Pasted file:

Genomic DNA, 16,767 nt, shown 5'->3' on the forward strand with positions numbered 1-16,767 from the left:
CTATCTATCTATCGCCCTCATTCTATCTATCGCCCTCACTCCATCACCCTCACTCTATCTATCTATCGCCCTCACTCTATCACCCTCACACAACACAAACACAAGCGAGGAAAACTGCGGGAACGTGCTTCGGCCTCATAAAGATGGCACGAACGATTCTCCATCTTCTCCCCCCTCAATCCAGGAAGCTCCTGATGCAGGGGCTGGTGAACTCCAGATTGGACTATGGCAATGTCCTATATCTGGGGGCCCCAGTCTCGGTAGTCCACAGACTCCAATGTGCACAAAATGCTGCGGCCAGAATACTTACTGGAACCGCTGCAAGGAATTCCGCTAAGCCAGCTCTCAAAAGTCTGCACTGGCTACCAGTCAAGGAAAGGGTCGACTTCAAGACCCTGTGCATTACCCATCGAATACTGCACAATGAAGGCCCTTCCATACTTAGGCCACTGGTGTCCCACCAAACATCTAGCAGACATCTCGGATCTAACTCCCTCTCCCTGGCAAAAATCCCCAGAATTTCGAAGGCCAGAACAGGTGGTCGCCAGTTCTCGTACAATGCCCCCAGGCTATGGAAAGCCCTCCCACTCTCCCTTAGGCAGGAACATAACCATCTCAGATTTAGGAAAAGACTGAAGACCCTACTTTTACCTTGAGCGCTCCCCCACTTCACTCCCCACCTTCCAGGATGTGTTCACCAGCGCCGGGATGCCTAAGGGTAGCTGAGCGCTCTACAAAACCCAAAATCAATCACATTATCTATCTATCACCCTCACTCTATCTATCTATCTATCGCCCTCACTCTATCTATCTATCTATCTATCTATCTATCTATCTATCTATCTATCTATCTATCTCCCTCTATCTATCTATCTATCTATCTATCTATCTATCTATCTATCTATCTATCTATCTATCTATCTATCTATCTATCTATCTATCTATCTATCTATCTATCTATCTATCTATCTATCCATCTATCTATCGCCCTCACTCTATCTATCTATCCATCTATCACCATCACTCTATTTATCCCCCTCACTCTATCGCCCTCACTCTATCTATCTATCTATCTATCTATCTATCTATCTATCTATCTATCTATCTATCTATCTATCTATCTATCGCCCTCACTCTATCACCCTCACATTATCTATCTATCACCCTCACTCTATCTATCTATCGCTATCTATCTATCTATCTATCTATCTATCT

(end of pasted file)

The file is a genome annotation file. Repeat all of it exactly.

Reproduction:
Genomic DNA, 16,767 nt, shown 5'->3' on the forward strand with positions numbered 1-16,767 from the left:
CTATCTATCTATCGCCCTCATTCTATCTATCGCCCTCACTCCATCACCCTCACTCTATCTATCTATCGCCCTCACTCTATCACCCTCACACAACACAAACACAAGCGAGGAAAACTGCGGGAACGTGCTTCGGCCTCATAAAGATGGCACGAACGATTCTCCATCTTCTCCCCCCTCAATCCAGGAAGCTCCTGATGCAGGGGCTGGTGAACTCCAGATTGGACTATGGCAATGTCCTATATCTGGGGGCCCCAGTCTCGGTAGTCCACAGACTCCAATGTGCACAAAATGCTGCGGCCAGAATACTTACTGGAACCGCTGCAAGGAATTCCGCTAAGCCAGCTCTCAAAAGTCTGCACTGGCTACCAGTCAAGGAAAGGGTCGACTTCAAGACCCTGTGCATTACCCATCGAATACTGCACAATGAAGGCCCTTCCATACTTAGGCCACTGGTGTCCCACCAAACATCTAGCAGACATCTCGGATCTAACTCCCTCTCCCTGGCAAAAATCCCCAGAATTTCGAAGGCCAGAACAGGTGGTCGCCAGTTCTCGTACAATGCCCCCAGGCTATGGAAAGCCCTCCCACTCTCCCTTAGGCAGGAACATAACCATCTCAGATTTAGGAAAAGACTGAAGACCCTACTTTTACCTTGAGCGCTCCCCCACTTCACTCCCCACCTTCCAGGATGTGTTCACCAGCGCCGGGATGCCTAAGGGTAGCTGAGCGCTCTACAAAACCCAAAATCAATCACATTATCTATCTATCACCCTCACTCTATCTATCTATCTATCGCCCTCACTCTATCTATCTATCTATCTATCTATCTATCTATCTATCTATCTATCTATCTATCTCCCTCTATCTATCTATCTATCTATCTATCTATCTATCTATCTATCTATCTATCTATCTATCTATCTATCTATCTATCTATCTATCTATCTATCTATCTATCTATCTATCTATCTATCCATCTATCTATCGCCCTCACTCTATCTATCTATCCATCTATCACCATCACTCTATTTATCCCCCTCACTCTATCGCCCTCACTCTATCTATCTATCTATCTATCTATCTATCTATCTATCTATCTATCTATCTATCTATCTATCTATCTATCGCCCTCACTCTATCACCCTCACATTATCTATCTATCACCCTCACTCTATCTATCTATCGCTATCTATCTATCTATCTATCTATCTATCT